4. I guess Manu at the end it comes to how ethical & Morally strong a person is. I guess in another 10-15 years, companies with sound Ethical values would only survive (Fingers crossed) Hope Lord Krishna will born again but this time inside us, so that the required change would come from within us.

  5. After reading the blog, I feel I am corrupt by the new definition attributed to corruption by the author as I am highly self confident and loud in airing my thoughts. I always felt self confidence comes with a person's knowledge on a subject and he or she shall not be worried about airing their thoughts whether it is loud or vociferous. Also, I carry my own bags for shopping. As such, I am more so corrupt 🙂

  6. The biggest scams are not done by the fools nor fanatics……rather they are all done by the so called "wise" men. They may have doubts but they hide them briliantly thru effective brand building or in other words "magic"…………………"The three stages of magic are:

    First, there is the setup, or the "Pledge," where the magician shows the audience something that appears ordinary but is probably not, making use of misdirection (what I refer to as personal brand building)

    Next is the performance, or the "Turn," where the magician makes the ordinary act extraordinary (reinforces the key messages of their personal brand)

    Lastly, there is the "Prestige," where the effect of the illusion is produced. There are "twists and turns, where lives hang in the balance and you see something shocking you've never seen before." And before you know it, you have swallowed it hook, line and sinker!

  7. Very well written Manu. Like the way you correlated the corruption aspect with a loud and brash corporate leaders thought process. Look forward to reading more of your thoughts.- Vipul Sharma

  8. It has always been an intriguing fact to see people forming 'alliances to corrupt' while the systems are designed to forge 'alliance to correct,' and the fall from great to bad and to worse (Enron to Sathyam to Leiberman to Sahara) has always been studied one after other yet lessons never beyond academic capture!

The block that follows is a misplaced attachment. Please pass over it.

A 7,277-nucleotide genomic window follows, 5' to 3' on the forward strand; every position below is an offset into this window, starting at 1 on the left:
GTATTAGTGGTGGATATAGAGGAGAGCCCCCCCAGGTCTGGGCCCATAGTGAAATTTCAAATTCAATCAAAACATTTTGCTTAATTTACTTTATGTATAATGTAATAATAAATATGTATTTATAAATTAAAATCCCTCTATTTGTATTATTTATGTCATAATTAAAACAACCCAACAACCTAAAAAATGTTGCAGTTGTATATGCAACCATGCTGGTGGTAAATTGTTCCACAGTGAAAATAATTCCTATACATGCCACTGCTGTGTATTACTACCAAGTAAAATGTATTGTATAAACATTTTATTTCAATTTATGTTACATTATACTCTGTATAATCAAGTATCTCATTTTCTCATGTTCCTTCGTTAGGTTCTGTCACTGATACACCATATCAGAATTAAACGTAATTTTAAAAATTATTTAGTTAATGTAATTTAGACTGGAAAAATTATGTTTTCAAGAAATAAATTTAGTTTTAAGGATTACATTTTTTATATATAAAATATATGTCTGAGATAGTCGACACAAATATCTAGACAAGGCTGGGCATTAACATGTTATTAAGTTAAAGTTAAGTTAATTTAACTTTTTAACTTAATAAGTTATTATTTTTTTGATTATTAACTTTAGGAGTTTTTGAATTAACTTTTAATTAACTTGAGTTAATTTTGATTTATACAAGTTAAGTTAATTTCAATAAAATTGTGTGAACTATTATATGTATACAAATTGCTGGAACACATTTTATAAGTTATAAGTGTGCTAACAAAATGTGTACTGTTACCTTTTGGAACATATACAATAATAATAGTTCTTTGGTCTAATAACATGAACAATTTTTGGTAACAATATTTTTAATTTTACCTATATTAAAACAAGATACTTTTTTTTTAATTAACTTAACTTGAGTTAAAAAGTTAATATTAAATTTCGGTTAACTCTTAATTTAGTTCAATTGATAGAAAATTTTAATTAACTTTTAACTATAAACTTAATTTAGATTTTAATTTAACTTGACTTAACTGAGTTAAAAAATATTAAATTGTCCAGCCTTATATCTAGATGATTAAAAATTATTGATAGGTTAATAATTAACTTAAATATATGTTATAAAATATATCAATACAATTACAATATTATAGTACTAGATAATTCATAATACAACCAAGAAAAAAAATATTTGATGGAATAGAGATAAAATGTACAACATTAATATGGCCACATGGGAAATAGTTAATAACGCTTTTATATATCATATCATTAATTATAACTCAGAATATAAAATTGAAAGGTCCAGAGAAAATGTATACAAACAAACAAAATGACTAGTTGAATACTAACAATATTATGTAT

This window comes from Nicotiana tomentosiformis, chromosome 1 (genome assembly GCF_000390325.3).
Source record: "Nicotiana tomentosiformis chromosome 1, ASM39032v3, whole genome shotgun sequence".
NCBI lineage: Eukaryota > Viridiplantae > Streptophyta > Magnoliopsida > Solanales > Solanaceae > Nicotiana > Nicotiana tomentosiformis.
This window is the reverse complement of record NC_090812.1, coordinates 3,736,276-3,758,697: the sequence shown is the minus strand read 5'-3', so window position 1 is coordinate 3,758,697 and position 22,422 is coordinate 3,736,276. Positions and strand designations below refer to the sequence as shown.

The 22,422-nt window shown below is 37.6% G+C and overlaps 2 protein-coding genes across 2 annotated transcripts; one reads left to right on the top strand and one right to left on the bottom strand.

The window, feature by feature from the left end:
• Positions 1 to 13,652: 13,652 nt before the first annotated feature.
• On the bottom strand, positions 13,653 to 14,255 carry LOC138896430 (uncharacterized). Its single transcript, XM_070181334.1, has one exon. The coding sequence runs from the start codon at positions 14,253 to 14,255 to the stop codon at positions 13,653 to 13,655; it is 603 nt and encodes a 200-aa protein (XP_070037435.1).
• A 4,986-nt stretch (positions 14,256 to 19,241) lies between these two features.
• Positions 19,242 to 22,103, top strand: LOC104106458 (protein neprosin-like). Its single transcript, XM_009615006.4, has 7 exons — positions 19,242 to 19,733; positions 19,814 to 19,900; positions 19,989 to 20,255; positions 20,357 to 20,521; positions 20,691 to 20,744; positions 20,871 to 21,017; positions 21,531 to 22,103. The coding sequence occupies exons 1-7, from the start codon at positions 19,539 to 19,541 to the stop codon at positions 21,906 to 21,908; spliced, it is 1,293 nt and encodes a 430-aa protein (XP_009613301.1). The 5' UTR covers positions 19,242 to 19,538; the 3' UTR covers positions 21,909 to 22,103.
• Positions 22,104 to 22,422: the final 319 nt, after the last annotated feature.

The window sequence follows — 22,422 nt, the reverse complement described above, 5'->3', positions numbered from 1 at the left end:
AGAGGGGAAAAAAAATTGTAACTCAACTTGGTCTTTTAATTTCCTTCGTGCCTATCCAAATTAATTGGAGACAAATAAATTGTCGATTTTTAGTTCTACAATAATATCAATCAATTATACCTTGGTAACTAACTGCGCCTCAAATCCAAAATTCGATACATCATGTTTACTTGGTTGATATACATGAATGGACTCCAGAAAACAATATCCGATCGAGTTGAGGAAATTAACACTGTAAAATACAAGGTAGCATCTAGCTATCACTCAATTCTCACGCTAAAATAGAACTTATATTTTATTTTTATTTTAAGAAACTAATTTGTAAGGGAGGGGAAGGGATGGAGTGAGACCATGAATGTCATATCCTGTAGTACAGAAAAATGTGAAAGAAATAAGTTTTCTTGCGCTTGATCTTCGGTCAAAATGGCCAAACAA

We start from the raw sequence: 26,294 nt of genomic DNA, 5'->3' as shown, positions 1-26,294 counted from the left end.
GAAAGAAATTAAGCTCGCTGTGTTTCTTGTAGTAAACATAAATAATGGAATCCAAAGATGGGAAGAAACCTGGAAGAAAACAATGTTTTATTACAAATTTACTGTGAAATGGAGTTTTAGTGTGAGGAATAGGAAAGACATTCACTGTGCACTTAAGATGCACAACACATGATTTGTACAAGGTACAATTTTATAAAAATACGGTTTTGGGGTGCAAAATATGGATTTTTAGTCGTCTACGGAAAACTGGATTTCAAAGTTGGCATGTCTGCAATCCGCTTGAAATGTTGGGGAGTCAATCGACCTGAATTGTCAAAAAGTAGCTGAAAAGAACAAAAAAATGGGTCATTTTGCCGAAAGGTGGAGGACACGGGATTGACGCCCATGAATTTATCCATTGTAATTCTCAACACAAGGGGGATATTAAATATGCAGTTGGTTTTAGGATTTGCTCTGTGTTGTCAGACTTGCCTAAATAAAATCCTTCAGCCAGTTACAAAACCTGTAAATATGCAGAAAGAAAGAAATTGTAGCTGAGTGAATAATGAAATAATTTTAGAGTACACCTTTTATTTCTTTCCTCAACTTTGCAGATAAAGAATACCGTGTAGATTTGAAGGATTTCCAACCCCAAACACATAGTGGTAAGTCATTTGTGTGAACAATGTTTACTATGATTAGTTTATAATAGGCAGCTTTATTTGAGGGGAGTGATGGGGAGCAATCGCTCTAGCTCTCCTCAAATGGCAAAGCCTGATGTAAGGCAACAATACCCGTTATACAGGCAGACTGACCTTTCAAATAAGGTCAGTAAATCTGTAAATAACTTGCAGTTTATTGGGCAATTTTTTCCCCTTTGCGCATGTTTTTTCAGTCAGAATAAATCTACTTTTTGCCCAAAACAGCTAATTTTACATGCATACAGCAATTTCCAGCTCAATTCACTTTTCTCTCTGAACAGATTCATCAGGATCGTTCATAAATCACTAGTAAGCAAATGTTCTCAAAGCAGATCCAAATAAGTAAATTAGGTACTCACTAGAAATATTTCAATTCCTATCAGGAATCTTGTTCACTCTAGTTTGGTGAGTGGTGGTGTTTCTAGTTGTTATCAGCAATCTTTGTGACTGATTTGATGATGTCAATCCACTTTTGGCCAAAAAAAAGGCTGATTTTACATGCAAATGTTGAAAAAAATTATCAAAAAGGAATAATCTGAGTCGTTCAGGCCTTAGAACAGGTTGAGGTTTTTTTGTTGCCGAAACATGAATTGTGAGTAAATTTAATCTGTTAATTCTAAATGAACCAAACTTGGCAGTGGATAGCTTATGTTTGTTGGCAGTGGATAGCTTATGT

Corruption causes internal chaos in a person – white not remaining white enough – a misalignment of the original human values and principles and its incongruence in effect creating a flee-market scenario in ones internal organization; it creates a noise in our head, and it remains there; the noise becomes the frame of reference in all engagements and there comes the loudness of conversation rising out of not the desperate need to be heard – as in a victim state – but out of desperate attempt to suppress the corrupt noise in the head from being heard in the conversation; there is a clash of swords between heart and mind, initially, gradually developing to a synchronized sound of a harmonious heart and mind, knee deep in the momentary glory of the booty from the corrupt act, disillusioned by its perceived immortality!!!

    The incentives we pay ourselves are absolutely true. We all wait for that Sunday morning to sleep an hour late – whether we sleep or not – because we've been good enough to wake up early all the other days. This natural incentive system gets replicated in all the avenues of our life, the manner of repayment and the value of incentive gets realigned…it's an ice cream for a shopping bag, a piece of real estate for a better 'contribution.' Different sizes of crayon boxes!!!

    Loved your writing, Manu. It's rich in content, simple in structure. Loved the response of 'anonymous' too.


  9. Well written yet again Manu. A believer in Karma, where a good act cannot negate a bad one and vice versa, would say that a good act is a good act and a bad act is a bad act. One has no bearing on the other. Each must be given its own merit and its own criticism. It's when we start evaluating one with bearing on the other is when we feel enamoured and/or betrayed. At the same time the belief that the consequences of corrupt acts can bribed away by doing good misleads people and increases such acts. If only everyone believed more in the philosophy there might be less corrupt acts as well as less cynicism towards good acts.

  10. I only partly agree with your argument. While the Diet coke – Hamburger analogy makes sense, and you really cannot make an unjustifiable argument against corruption & politics (at least in the Indian context), where I find flaw in the article is applying this in the corporate scenario. Just because someone is brash about their beliefs & confident in their judgement, does not a Skillet make. You are actually contradicting a previous post of yours where you were promoting 'entrepreneurship' & 'playing your gut', against reasoned out analyses!